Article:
Fashion and literature have always had a fluid relationship. Characters inspire the catwalk, and in turn writers are fascinated by the trends of the day. In honour of this, we’ve put together a summer reading list that (for once) doesn’t include Go Set the Watchman. We’ve perused the shelves of the Archive Bookstore in Marylebone to find the top five most fashionable books. Fashionable in that they embody the styles of the time, influenced designers and trends, or just championed excellent looks. This was done at some peril: the bookstore is full of stacks of books in precarious piles that look like they could topple over at any moment. If you’re looking for the latest releases, other bookstores are for you, but if it's classics and quirk you're after, The Archive Bookstore should be bookmarked.


1. Vanity Fair – William Makepeace Thackeray
What could be more suitable than a novel that shares its name with the fashion magazine? Both take their name from Bunyan’s A Pilgrim’s Progress, and make the perils of vanity look so good. Becky Sharp is a strong and magnetic heroine, but she's not exactly likeable. Like the eponymous Madame Bovary, Becky has a love of wealth and beautiful things, and indulges in both to make her as appealing as possible to men. She gets through the novel by presenting herself as a sex symbol: ‘her face was radiant; her dress perfection.’ And be sure, Becky knows exactly what she’s doing.

2. Tender is the Night – F Scott Fitzgerald
Whilst The Archive Bookstore has some great vintage copies of The Great Gatsby, it’s not exactly the most original find for a reading list. Instead, we’re opting for Fitzgerald’s other classic: Tender is the Night. Yes, Gatsby has the whole flapper style down to a tee, but Tender has a more discreet glamour. Set in the golden French Riviera, its characters include Hollywood film stars and beautiful expats. Fitzgerald once again shows that decadence and fashion can be a façade for more serious underlying issues.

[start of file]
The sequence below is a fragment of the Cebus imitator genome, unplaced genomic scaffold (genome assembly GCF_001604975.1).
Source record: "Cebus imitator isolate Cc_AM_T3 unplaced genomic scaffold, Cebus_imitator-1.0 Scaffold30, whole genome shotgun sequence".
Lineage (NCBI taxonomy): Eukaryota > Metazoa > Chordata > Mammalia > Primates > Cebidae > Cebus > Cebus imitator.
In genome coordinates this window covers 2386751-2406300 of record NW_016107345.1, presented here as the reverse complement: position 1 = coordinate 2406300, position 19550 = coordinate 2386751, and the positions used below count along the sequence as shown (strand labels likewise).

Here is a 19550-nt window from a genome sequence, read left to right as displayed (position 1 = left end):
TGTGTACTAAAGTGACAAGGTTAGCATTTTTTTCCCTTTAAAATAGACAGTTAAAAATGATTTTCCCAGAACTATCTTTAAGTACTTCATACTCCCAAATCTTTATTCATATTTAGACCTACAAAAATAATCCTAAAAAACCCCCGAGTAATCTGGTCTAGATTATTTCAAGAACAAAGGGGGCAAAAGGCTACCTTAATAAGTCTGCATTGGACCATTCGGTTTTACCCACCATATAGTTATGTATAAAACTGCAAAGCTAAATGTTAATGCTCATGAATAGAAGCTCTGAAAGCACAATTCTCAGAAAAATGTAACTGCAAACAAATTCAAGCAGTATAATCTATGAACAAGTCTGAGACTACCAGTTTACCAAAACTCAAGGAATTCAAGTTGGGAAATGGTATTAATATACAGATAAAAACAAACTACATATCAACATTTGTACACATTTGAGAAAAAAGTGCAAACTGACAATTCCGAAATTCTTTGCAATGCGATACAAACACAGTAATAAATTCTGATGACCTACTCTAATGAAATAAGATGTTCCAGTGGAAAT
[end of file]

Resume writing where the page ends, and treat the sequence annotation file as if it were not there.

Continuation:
3. The Age of Innocence – Edith Wharton
Edith Wharton’s novels show that upper class living brings with it great style, but perhaps not happiness. She devotes many passages to the fashion of the time, which was such an important part of life for the wealthy. Think frothy dresses, yards of lace, and Romantic elegance. It would be slightly overdone by today’s standards, but designers like Oscar de la Renta still take inspiration from the dramatic style of dress. Showing how relevant Wharton is to contemporary fashion, in 2012 Vogue dedicated a spread to celebrate her 150th anniversary. Annie Leibovitz took the photographs, Grace Coddington styled, and Natalia Vodianova modelled as Wharton herself in lavish creations from the likes of Nina Ricci, Chanel and Balenciaga. Check out the feature here. Even a shade of Lancome lipstick is named after Wharton, and what could be more fashionable than that?

4. Anna Karenina – Leo Tolstoy
Russian literature has got a bad reputation for being too long. It’s true, Russian novelists could often dedicate entire chapters describing just one thing. Don’t be fazed by this, as it actually makes for some excellent reading. We particularly find this in Anna Karenina, where the protagonist is yet another beautiful but troubled woman. Tolstoy skips no detail in describing how sensational she looks: ‘Anna was not in lilac, as Kitty had absolutely wanted, but in a low-cut black velvet dress, which revealed her full shoulders and bosom, as if shaped from old ivory, and her rounded arms with their very small, slender hands.’ For a more visual representation of this, check out the 2012 adaptation starring Keira Knightley in Jacqueline Durran’s designs and jewels from Chanel.

5. Orlando – Virginia Woolf
Orlando is the only example on this list where men’s fashion is central. This is not to say that Elizabethan fashion is making a comeback. It has to be said, those ruffs look pretty uncomfortable. Instead it brings up ideas of androgyny which many designers love to play with. Orlando is described as a beautiful boy in the beginning of the novel, but one day wakes up as a girl. This gender fluidity is reflected in both menswear and womenswear designs. Just see Gucci’s Spring/Summer 2016 show where male models wore pussy-bow blouses and feminine florals – and this is by no means the only example of the blurring of gender in fashion.

Visit the Archive Bookstore at: 83 Bell Street, Marylebone, London NW1 6TB

Text by Prudence Wade

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